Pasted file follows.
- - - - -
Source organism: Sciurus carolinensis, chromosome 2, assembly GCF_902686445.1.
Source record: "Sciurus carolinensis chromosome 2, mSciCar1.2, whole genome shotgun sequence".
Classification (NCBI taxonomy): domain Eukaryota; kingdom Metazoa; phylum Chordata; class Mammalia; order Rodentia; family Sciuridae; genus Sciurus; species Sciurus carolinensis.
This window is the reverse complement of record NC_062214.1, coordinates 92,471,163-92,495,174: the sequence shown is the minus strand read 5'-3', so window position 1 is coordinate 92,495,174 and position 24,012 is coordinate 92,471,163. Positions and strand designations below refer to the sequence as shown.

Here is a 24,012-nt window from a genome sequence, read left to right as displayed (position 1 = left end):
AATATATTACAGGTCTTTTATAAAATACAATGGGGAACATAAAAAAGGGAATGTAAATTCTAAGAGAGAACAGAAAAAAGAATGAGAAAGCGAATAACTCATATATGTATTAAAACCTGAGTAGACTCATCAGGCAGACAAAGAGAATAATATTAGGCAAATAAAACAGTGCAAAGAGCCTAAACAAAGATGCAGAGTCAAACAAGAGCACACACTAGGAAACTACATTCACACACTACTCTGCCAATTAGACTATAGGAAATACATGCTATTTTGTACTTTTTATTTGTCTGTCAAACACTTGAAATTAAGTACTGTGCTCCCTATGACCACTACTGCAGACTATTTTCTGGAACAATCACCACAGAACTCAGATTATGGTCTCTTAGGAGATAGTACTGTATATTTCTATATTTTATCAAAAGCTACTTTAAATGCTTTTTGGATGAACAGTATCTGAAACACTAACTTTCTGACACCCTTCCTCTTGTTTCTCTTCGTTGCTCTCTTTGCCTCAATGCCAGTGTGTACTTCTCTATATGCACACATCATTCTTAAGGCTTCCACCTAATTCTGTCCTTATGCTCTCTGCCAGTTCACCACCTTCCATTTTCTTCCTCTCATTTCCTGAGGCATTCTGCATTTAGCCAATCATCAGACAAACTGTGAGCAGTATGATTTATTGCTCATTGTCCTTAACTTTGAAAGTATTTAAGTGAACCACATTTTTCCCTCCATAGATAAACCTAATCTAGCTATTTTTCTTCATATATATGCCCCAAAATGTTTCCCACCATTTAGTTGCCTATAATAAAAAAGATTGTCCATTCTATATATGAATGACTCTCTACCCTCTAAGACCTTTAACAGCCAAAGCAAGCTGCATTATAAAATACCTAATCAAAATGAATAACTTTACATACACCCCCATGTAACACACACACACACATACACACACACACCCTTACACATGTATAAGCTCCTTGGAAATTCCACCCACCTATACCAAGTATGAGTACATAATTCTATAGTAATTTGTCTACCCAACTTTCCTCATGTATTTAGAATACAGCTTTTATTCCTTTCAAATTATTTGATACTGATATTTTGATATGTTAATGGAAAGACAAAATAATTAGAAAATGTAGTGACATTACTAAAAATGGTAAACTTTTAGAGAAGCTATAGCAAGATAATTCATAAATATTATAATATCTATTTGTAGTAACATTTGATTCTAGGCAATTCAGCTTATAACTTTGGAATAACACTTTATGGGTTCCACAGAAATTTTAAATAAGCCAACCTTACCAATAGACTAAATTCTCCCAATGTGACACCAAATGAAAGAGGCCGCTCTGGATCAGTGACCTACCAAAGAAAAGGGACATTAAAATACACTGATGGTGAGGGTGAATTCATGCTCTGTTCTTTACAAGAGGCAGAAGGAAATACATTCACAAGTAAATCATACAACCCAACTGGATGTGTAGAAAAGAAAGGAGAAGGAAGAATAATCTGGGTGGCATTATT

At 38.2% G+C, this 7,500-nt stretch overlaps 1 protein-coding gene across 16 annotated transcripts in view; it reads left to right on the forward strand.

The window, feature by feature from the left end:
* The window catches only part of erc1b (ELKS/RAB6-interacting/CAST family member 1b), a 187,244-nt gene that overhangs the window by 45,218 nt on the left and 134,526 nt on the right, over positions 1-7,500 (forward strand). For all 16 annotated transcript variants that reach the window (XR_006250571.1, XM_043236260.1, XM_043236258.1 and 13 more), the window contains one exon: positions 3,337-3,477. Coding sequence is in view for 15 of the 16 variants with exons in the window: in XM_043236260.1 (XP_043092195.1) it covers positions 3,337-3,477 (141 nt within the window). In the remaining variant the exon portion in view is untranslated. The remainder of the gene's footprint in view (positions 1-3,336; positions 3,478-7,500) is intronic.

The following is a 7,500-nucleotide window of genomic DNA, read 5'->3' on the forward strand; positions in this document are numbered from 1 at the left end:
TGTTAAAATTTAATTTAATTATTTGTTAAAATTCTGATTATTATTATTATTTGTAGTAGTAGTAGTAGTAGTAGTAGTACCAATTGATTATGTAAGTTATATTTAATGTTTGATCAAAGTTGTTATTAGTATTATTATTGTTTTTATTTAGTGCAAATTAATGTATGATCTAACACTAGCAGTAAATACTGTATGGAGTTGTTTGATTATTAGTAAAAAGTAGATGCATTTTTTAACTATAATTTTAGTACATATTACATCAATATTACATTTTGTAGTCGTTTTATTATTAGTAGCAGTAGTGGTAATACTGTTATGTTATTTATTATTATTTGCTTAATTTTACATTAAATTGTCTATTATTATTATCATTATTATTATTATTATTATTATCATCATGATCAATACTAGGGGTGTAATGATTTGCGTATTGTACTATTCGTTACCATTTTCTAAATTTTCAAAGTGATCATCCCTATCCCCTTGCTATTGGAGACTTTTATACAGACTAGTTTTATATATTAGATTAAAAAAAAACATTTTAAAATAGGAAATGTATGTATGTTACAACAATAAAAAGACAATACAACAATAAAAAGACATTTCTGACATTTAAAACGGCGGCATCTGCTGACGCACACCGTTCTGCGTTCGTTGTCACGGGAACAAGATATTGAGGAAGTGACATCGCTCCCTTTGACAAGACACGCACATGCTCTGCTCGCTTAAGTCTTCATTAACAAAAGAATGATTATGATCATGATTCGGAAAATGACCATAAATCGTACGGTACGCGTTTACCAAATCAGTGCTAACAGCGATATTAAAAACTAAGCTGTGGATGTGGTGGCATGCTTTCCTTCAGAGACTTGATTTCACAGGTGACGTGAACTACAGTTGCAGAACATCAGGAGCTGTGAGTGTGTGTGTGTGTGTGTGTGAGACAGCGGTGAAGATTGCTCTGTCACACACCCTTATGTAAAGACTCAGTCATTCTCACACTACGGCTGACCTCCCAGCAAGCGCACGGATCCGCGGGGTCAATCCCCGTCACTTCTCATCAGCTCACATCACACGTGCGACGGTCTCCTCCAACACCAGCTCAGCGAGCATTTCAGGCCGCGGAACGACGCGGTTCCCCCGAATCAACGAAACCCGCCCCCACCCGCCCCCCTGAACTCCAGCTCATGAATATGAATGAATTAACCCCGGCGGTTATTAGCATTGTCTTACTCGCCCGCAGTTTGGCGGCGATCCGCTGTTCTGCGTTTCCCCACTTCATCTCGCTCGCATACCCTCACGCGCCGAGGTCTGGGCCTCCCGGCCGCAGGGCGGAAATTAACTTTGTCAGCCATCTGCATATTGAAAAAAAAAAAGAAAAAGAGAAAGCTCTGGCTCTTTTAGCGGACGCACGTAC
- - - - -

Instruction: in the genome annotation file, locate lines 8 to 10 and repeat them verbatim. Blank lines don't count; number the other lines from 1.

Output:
The window, feature by feature from the left end:
* The window catches only part of erc1b (ELKS/RAB6-interacting/CAST family member 1b), a 187,244-nt gene that overhangs the window by 45,218 nt on the left and 134,526 nt on the right, over positions 1-7,500 (forward strand). For all 16 annotated transcript variants that reach the window (XR_006250571.1, XM_043236260.1, XM_043236258.1 and 13 more), the window contains one exon: positions 3,337-3,477. Coding sequence is in view for 15 of the 16 variants with exons in the window: in XM_043236260.1 (XP_043092195.1) it covers positions 3,337-3,477 (141 nt within the window). In the remaining variant the exon portion in view is untranslated. The remainder of the gene's footprint in view (positions 1-3,336; positions 3,478-7,500) is intronic.

The following is a 7,500-nucleotide window of genomic DNA, read 5'->3' on the forward strand; positions in this document are numbered from 1 at the left end: